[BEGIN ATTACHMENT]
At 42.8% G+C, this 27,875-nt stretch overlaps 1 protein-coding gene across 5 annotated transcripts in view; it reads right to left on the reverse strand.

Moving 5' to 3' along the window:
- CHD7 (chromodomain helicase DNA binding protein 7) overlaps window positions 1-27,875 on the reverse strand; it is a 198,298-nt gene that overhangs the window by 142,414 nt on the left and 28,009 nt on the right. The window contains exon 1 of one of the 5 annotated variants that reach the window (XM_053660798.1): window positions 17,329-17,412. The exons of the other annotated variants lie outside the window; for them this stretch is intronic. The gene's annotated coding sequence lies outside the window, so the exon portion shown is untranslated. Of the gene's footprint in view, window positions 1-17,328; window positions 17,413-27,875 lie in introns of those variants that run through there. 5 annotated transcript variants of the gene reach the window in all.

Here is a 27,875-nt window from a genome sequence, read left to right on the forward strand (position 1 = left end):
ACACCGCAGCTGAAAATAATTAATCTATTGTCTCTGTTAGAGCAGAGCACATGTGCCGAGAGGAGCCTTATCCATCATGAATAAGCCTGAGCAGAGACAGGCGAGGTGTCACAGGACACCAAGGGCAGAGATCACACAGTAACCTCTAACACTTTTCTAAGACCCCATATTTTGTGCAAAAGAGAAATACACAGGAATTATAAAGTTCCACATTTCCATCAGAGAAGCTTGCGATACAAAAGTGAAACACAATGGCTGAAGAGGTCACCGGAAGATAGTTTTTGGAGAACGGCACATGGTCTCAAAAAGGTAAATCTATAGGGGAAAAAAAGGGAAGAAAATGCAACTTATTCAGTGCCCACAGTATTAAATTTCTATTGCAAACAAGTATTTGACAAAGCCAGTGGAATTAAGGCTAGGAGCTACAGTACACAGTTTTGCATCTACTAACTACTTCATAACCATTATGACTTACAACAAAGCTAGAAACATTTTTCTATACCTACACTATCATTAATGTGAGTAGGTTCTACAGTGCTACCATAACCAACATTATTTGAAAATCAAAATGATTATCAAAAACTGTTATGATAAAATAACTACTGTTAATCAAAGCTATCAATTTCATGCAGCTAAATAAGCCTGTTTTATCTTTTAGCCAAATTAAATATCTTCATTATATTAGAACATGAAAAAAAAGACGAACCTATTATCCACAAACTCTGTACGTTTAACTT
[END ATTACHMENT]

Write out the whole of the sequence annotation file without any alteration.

At 42.8% G+C, this 27,875-nt stretch overlaps 1 protein-coding gene across 5 annotated transcripts in view; it reads right to left on the reverse strand.

Moving 5' to 3' along the window:
- CHD7 (chromodomain helicase DNA binding protein 7) overlaps window positions 1-27,875 on the reverse strand; it is a 198,298-nt gene that overhangs the window by 142,414 nt on the left and 28,009 nt on the right. The window contains exon 1 of one of the 5 annotated variants that reach the window (XM_053660798.1): window positions 17,329-17,412. The exons of the other annotated variants lie outside the window; for them this stretch is intronic. The gene's annotated coding sequence lies outside the window, so the exon portion shown is untranslated. Of the gene's footprint in view, window positions 1-17,328; window positions 17,413-27,875 lie in introns of those variants that run through there. 5 annotated transcript variants of the gene reach the window in all.

Here is a 27,875-nt window from a genome sequence, read left to right on the forward strand (position 1 = left end):
ACACCGCAGCTGAAAATAATTAATCTATTGTCTCTGTTAGAGCAGAGCACATGTGCCGAGAGGAGCCTTATCCATCATGAATAAGCCTGAGCAGAGACAGGCGAGGTGTCACAGGACACCAAGGGCAGAGATCACACAGTAACCTCTAACACTTTTCTAAGACCCCATATTTTGTGCAAAAGAGAAATACACAGGAATTATAAAGTTCCACATTTCCATCAGAGAAGCTTGCGATACAAAAGTGAAACACAATGGCTGAAGAGGTCACCGGAAGATAGTTTTTGGAGAACGGCACATGGTCTCAAAAAGGTAAATCTATAGGGGAAAAAAAGGGAAGAAAATGCAACTTATTCAGTGCCCACAGTATTAAATTTCTATTGCAAACAAGTATTTGACAAAGCCAGTGGAATTAAGGCTAGGAGCTACAGTACACAGTTTTGCATCTACTAACTACTTCATAACCATTATGACTTACAACAAAGCTAGAAACATTTTTCTATACCTACACTATCATTAATGTGAGTAGGTTCTACAGTGCTACCATAACCAACATTATTTGAAAATCAAAATGATTATCAAAAACTGTTATGATAAAATAACTACTGTTAATCAAAGCTATCAATTTCATGCAGCTAAATAAGCCTGTTTTATCTTTTAGCCAAATTAAATATCTTCATTATATTAGAACATGAAAAAAAAGACGAACCTATTATCCACAAACTCTGTACGTTTAACTT